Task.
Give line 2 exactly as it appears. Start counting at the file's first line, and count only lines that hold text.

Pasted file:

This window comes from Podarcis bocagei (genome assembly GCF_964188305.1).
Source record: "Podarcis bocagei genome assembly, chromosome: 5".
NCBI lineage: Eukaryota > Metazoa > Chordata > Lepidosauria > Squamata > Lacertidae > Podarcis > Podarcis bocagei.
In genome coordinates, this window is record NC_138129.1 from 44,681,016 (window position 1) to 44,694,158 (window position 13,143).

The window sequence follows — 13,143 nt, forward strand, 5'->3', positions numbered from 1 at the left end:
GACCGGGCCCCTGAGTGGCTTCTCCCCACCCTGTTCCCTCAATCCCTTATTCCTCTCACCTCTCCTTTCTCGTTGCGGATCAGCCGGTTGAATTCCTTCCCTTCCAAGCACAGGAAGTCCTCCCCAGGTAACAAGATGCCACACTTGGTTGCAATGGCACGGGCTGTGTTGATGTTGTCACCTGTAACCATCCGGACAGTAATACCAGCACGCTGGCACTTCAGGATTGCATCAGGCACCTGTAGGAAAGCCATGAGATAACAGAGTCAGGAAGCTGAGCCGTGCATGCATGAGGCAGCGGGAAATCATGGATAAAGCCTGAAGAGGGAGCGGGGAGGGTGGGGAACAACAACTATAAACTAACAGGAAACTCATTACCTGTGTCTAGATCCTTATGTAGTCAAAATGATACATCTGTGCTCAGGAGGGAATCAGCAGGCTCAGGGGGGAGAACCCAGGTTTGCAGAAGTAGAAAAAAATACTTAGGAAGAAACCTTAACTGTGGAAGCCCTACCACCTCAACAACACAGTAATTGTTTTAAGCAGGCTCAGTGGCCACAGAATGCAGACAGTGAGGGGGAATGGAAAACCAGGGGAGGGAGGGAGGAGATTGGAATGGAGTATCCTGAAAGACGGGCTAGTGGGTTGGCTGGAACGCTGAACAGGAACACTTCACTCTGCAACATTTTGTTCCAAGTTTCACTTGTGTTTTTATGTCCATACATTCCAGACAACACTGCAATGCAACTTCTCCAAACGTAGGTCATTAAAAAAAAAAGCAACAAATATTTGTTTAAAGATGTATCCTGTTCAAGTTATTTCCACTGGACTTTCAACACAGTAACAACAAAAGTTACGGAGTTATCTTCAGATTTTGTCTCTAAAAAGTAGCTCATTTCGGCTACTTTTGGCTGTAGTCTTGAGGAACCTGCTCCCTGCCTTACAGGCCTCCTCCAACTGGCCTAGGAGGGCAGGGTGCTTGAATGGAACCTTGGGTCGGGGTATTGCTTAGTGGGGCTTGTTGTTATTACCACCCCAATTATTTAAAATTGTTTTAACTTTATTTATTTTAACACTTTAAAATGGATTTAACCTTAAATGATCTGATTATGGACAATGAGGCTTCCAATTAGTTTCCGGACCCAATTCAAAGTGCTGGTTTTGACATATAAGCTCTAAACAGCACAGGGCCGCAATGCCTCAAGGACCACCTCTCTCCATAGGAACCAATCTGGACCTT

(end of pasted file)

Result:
Source record: "Podarcis bocagei genome assembly, chromosome: 5".